The best that can be said of the Redskins yesterday is that they played well enough to be criticized.

For more than 80 percent of a sultry afternoon, Washington had the team that made it to the AFC championship game last season -- the Houston Campbells -- on the ropes. Confused and erratic, with a quarterback you might not trust to pass the salt under pressure.

Four minutes into the fourth quarter, the Redskins led by eight points -- and what non-Texan had anything like that in mind when he entered RFK Stadium?

And then came as exasperating a nine minutes as anyone could imagine. With the special teams, coach stationed way up in the press box, for reasons that probably made sense before the game, the special teams became confused enough to give Houston a 41-yard break on a punt.

Then Jack Pardee made a decision that seemed strange to nonfootball minds at the time -- and seems even more so now. He chose to give Houston another chance at a first down -- third-and-20 from the Redskin 39-yard line -- instead of challenging a kicker whose weakness is long field goals to try a long field goal.

Toni Fritsch is wonderfully consistent. But Dallas let him go, because his range was not exceptional. Just as Pardee was deciding to take the holding penalty instead of making Fritsch kick a 46-yard field goal, his own kicker, Mark Moseley, was trying to offer a dissenting opinion.

"I would put money against him," Moseley said. "I don't think he's that strong a kicker. He presses from back there. I was trying to talk to Joe Walton (the Redskin offensive coordinator), trying to get him to make him kick it."

So Moseley was joining most everyone else in yelling: "No, no, no." And Pardee admitted later that if somebody had told him before the game that he would be forced to make such a decision he would have said, without hesitation: "Make him kick."

"But then he'd earlier made one from a yard longer (in truth it was the same distance, but the point is made)," PARDEE said. "And I knew they had to get two scores to beat us (it was 17-19 at the time), so why give up one of them?

The Redskins defense could have taken the burden off Pardee by making the tackle professionals are supposed to make on Billy (White Shoes) Johnson on the next play. Instead of pinning him for less than a 10-yard gain, they allowed him to escape for a 29-yard gain.

Still, all the Oilers mustered on the drive was a field goal, a 26-yarder, cutting the Redskins lead to 27-22.

Then John Riggins, who played exceptionally well, fumbled and the Oilers recovered and scored the go-ahead points. Then Jean Fugett, who played even better, was caught in motion and the Oilers were assured victory.

Even Mosely cannot readonably be expected to kick a 70-yard field goal, with the Oilers daring him to offer up his most heroic effort by not rushing at all.

Fugett allowed Houston brains to shake off the coaching goat horns, for if Moseley had been able to kick from 55 yards, certainly within his range, and made it on the final play Bum would have been a bum.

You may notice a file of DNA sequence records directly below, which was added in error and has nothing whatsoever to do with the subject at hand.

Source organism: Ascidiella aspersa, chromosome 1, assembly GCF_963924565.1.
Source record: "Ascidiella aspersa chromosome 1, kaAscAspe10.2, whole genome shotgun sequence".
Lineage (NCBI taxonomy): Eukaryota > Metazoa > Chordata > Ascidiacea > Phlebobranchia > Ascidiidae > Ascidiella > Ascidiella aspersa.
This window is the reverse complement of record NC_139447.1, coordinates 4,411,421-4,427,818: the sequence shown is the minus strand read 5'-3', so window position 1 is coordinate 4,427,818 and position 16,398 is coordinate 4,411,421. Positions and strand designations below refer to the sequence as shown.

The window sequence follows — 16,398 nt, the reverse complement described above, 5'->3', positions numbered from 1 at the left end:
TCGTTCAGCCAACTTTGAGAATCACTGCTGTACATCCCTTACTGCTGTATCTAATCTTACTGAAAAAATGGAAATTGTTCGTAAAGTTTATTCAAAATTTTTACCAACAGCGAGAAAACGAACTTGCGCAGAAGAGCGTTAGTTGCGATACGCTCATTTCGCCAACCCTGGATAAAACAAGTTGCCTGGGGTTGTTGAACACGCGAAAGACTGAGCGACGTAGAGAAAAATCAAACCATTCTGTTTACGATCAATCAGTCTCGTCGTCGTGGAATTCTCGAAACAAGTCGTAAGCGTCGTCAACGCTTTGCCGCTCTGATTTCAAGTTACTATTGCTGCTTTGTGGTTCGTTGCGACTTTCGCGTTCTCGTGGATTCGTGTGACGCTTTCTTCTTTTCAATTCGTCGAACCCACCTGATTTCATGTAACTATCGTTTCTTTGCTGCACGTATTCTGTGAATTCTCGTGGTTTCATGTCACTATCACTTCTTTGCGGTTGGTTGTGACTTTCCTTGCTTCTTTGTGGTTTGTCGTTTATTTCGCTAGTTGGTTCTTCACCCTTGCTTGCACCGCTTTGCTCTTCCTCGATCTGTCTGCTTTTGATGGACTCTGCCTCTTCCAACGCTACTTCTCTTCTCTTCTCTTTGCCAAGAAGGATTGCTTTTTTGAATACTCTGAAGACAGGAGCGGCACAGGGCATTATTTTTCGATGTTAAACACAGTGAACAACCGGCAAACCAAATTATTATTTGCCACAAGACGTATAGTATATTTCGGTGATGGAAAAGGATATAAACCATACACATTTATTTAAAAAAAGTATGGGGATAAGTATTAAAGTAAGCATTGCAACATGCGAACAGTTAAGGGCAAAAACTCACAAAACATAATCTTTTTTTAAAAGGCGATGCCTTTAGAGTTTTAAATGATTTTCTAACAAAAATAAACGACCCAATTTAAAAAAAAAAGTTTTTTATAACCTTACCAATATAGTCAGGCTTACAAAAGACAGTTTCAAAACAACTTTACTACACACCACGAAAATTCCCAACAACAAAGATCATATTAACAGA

When Joe Theismann's fourth-down pass was intercepted and returned 20 yards to the Washington 18, Houston had possession with 82 seconds left. They had arguably the best runner since Jim Brown in the backfield and chose not to exploit him.

Simply put, the Redskins had one chance to overcome that two-point deficit and the Oilers gave it to them. They dawdled enough to give Washington a possession it never should have had.

If the Oilers had allowed Campbell to run two pitches, instead of having quarterback Dan Pastorini assume the fetal position after two straight snaps, the Redskins would not have gotten the ball with 26 seconds remaining.

And if Phillips had allowed Fritsch to try a 40-yard field goal on fourth down -- and he had been successful -- all of Houston would have been joyful instead of satisfied. The spread was four points.

Perhaps Bum was telling us something about his kicker, Jack.

The lessons Pardee and the Redskins may have learned yesterday should include allowing the offense to be more bold in the future. The offensive line played well and Theismann and the runners mustered a respectable number of yards.

There were reasons the team was so conservative early, ones that might enable it to be riskier the next few weeks.

"You get in third-and-six situations and if everybody expects you to pass you can't pass," Fugett said. "If you run now and then -- and make it -- teams aren't so sure of themselves.

"For instance, on the (third-and-six) sweep Benny (Malone) got that first down on. The man I blocked was the strong safety, instead of a linebacker, because they anticipated pass. It was an easier block.

"You have to establish that sort of (run-on-passing-down) possibility the first game of the season. I think we did."

To the Redskins' dismay, they lost a game yesterday they could have won, if not should have won. To their credit, they may have realized they belong on the same field as teams with playoff talent.

"We can't start any downhill slides," said Ken Houston, very likely the best Redskin on the field yesterday and who remembers the Redskins are on a six-game regular-season losing streak. "We've got to win the ones we have to win."

One of those is next Sunday in Detroit.